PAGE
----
Q: We’ve received a letter to the editor and some of the writer’s word play is inappropriate for publication in the newspaper. Please read the letter and give me your reaction.
A: You are under no obligation to publish a letter to the editor, an opinion, an editorial, an advertisement or a photograph that you or your editorial board deem inappropriate.
If you’re looking for a way to offer the writer a path toward getting his letter published, you could ask him to replace the many euphemistic references in the letter with the name of the elected public official he is writing about.
If you decide not to publish the letter and the writer protests, remember, there are other avenues of expression open to him, thanks to the First Amendment. There’s a table in the coffee shop on your county square for the writer to speak his mind, if the proprietor doesn’t mind.
If the writer wants more reach, he can try another newspaper, or radio, television, podcast, newsletter, billboard, banner, pamphlet, flier, button, T-shirt, public discussion forum, skywriting, social media, etc.
Q: Is a school board required to go through its agenda items in the order given in the posted notice of meeting?
A: The Texas Open Meetings Act requires governmental bodies to notify the public, at least 72 hours in advance of a regular meeting, of each item to be deliberated by the governmental body in the meeting. On page 27 of the 2017 edition Texas Open Meetings Handbook published by the Office of the Attorney General tells us that “if the notices posted for a governmental body’s meetings consistently distinguish between subjects for public deliberation and subjects for executive session deliberation, an abrupt departure from this practice may raise a question as to the adequacy of the notice. Also cited in the handbook are court rulings requiring that agenda items be described in enough detail to give the public a general idea as to the subject matter of each item on the agenda.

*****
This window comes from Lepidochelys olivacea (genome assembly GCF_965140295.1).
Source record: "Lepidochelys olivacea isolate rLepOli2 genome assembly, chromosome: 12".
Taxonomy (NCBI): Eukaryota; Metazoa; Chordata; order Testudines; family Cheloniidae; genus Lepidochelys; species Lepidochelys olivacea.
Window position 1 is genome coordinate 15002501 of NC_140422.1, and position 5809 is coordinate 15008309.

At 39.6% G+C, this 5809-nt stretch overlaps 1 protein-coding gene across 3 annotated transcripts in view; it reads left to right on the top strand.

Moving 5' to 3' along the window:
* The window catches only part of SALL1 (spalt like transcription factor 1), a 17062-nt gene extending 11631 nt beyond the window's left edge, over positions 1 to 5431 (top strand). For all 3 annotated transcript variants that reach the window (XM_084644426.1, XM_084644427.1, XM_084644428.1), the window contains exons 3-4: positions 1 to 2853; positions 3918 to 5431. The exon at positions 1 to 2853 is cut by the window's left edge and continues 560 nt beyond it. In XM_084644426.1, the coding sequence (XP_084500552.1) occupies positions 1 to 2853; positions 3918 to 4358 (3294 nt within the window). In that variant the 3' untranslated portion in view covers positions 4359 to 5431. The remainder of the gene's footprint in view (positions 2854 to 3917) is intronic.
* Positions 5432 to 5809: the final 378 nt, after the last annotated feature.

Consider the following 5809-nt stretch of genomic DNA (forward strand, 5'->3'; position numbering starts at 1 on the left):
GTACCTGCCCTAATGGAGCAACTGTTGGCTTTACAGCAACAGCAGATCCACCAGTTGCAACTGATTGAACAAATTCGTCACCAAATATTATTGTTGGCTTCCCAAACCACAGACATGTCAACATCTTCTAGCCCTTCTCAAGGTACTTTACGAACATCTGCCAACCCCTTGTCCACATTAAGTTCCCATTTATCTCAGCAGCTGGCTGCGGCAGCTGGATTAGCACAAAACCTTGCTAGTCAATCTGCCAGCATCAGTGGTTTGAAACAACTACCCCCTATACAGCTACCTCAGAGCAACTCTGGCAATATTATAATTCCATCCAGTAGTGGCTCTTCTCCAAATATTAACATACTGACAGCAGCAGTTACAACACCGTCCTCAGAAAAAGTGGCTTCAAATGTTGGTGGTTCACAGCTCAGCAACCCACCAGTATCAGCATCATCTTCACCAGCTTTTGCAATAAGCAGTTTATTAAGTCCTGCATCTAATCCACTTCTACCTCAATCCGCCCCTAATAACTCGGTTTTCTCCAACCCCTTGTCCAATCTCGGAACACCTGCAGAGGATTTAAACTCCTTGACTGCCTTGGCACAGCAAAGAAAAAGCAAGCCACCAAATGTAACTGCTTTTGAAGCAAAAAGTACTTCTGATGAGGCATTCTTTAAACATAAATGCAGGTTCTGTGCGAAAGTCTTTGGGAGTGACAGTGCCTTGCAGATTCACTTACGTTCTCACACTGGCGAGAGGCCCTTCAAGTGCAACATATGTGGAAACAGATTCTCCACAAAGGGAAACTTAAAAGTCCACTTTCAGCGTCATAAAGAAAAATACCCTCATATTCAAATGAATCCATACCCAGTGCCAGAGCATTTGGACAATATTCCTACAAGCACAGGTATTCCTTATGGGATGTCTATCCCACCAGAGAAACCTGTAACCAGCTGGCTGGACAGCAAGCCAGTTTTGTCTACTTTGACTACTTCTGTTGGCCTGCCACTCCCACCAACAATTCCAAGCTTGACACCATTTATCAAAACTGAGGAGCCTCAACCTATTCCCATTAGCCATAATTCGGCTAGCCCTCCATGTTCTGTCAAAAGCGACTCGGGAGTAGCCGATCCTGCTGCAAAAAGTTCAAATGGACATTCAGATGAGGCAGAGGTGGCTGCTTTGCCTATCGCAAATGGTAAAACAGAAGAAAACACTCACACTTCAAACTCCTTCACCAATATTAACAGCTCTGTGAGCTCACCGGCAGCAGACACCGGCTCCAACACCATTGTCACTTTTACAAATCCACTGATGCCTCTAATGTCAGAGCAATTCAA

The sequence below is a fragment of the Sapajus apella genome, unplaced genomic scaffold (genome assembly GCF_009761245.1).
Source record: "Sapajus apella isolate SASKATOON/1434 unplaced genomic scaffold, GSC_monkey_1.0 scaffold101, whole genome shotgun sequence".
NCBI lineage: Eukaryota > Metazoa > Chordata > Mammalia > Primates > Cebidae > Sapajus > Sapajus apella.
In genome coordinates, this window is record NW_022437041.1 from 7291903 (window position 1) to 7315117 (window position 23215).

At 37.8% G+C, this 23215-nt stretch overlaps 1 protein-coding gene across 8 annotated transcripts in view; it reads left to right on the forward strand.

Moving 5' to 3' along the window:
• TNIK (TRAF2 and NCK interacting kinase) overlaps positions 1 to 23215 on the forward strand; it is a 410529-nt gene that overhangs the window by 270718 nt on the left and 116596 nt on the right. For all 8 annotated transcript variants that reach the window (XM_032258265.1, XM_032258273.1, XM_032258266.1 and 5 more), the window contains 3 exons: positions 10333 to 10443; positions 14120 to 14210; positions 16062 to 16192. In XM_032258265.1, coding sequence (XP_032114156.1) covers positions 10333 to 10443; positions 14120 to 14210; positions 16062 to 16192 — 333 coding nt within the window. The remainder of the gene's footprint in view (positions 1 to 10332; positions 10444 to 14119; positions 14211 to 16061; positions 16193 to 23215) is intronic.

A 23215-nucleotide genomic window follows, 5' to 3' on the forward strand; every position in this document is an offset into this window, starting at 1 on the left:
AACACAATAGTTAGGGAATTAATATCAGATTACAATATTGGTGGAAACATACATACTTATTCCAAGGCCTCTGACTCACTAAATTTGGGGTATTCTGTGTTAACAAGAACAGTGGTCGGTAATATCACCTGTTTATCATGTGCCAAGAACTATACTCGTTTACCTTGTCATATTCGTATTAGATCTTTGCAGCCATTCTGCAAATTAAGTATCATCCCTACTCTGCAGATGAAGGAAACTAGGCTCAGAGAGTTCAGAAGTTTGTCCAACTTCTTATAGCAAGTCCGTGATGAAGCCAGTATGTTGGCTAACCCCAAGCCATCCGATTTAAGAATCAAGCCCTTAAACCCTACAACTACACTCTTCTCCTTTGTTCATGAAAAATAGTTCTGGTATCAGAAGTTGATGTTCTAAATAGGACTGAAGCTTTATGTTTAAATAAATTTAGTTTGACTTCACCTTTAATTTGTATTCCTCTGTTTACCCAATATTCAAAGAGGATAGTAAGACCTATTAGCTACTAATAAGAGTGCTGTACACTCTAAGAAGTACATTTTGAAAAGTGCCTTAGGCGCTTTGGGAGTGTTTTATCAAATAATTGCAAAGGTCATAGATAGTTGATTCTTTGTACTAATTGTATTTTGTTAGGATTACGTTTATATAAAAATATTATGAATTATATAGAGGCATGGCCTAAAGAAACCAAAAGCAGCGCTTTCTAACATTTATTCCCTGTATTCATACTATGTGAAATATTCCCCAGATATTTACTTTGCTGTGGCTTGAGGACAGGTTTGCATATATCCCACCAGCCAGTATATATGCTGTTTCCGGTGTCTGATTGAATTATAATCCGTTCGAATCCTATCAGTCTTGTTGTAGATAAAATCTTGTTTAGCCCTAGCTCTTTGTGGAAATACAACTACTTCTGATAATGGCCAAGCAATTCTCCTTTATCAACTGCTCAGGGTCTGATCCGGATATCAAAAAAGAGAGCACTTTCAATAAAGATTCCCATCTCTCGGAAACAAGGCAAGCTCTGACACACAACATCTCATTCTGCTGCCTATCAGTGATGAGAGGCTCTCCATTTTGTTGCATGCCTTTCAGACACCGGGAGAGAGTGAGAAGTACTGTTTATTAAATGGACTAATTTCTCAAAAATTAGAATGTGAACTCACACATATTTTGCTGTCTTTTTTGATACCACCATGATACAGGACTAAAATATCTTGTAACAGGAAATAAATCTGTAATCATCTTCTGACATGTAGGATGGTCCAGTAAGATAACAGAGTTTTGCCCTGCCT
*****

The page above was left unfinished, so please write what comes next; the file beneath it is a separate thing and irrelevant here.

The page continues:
As to the order in which items are laid out for discussion in a meeting, the handbook is silent. However, Robert’s Rules of Order drives home the necessity for a deliberative body to be consistent in the conduct of its meetings. Also, attorneys general of Texas have opined that it is not advisable for a governmental body to conduct its meetings in ways that confuse the public.
If the board’s taking items seemingly at random is causing problems, adversely affected parties may exercise their civic duty and complain through official channels. And, short of term-limiting the officials in question at the ballot box on Election Day, you have your editorial pen and your readers are welcome submit their opinions and letters to the editor to nudge a governmental body to adjust its practices.
Q: What’s the procedure for publishing legal notices about sales of abandoned vehicles? And what is the format?
A: This kind of ad normally appear in the classified section of a newspaper. You can search http://texaslegalnotices.com/ and find examples published by your fellow Texas Press Association members.
Now, let’s read Transportation Code Chapter 683, Subchapter C, titled Vehicle Abandoned in Storage Facility. Under that, you will find Sec. 683.031 titled “Garagekeeper’s Duty: Abandoned Motor Vehicles” and scroll down to this paragraph: (b) If notice sent under Subsection (a)(1) is returned unclaimed by the post office, substituted notice is sufficient if published in one newspaper of general circulation in the area where the vehicle was left.
Q: With 2018 elections around the corner, refresh my memory on what you have to charge for political ad rates, and if someone pays for a political ad, do you have to reveal who paid for it?
A: See Election Code Sec. 255.002, titled “Rates for Political Advertising,” and find paragraph (d), which says that discounts offered by a newspaper or magazine to its commercial advertisers shall be offered on equal terms to purchasers of political advertising from the newspaper or magazine.
Also, please review the Texas Ethics Commission publication, Political Advertising: What You Need to Know, at this link: https://www.ethics.state.tx.us/guides/Gpolad.pdf
Q: Is a preliminary autopsy a matter of public record?
A: Forensic labs wouldn’t normally release autopsy information that if made public might interfere with a prosecution while the matter is under investigation. Still, it would be normal a newspaper to make a public information request and to get the denial in writing, or potentially receive a redacted copy of a preliminary report.
This Texas Attorney General opinion, while not an exact match to your question, says an autopsy report in custody of a justice of the peace is available for inspection under Government Code Sec. 27.004. That section of law pertains to records and other property held by justices of the peace and their predecessors in office: